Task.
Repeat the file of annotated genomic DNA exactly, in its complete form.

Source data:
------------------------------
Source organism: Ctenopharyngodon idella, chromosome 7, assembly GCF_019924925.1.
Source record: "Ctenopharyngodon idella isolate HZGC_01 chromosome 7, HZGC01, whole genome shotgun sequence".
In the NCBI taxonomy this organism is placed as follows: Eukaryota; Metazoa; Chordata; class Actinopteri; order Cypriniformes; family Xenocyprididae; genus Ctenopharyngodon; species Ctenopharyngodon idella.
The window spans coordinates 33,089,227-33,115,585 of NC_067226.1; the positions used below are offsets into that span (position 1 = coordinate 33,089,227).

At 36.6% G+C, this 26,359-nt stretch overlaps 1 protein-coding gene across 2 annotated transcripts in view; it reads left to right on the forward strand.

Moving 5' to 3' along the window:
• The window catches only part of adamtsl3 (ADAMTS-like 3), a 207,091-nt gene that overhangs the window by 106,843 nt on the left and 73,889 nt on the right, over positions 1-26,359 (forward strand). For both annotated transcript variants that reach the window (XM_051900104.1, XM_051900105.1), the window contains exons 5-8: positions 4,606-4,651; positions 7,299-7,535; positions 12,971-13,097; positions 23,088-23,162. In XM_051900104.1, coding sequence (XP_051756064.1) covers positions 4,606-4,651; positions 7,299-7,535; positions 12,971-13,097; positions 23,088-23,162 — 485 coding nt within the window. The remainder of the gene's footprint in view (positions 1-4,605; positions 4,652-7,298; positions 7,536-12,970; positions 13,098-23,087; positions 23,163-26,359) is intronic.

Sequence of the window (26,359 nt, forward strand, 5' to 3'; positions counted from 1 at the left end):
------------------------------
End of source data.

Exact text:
Source organism: Ctenopharyngodon idella, chromosome 7, assembly GCF_019924925.1.
Source record: "Ctenopharyngodon idella isolate HZGC_01 chromosome 7, HZGC01, whole genome shotgun sequence".
In the NCBI taxonomy this organism is placed as follows: Eukaryota; Metazoa; Chordata; class Actinopteri; order Cypriniformes; family Xenocyprididae; genus Ctenopharyngodon; species Ctenopharyngodon idella.
The window spans coordinates 33,089,227-33,115,585 of NC_067226.1; the positions used below are offsets into that span (position 1 = coordinate 33,089,227).

At 36.6% G+C, this 26,359-nt stretch overlaps 1 protein-coding gene across 2 annotated transcripts in view; it reads left to right on the forward strand.

Moving 5' to 3' along the window:
• The window catches only part of adamtsl3 (ADAMTS-like 3), a 207,091-nt gene that overhangs the window by 106,843 nt on the left and 73,889 nt on the right, over positions 1-26,359 (forward strand). For both annotated transcript variants that reach the window (XM_051900104.1, XM_051900105.1), the window contains exons 5-8: positions 4,606-4,651; positions 7,299-7,535; positions 12,971-13,097; positions 23,088-23,162. In XM_051900104.1, coding sequence (XP_051756064.1) covers positions 4,606-4,651; positions 7,299-7,535; positions 12,971-13,097; positions 23,088-23,162 — 485 coding nt within the window. The remainder of the gene's footprint in view (positions 1-4,605; positions 4,652-7,298; positions 7,536-12,970; positions 13,098-23,087; positions 23,163-26,359) is intronic.

Sequence of the window (26,359 nt, forward strand, 5' to 3'; positions counted from 1 at the left end):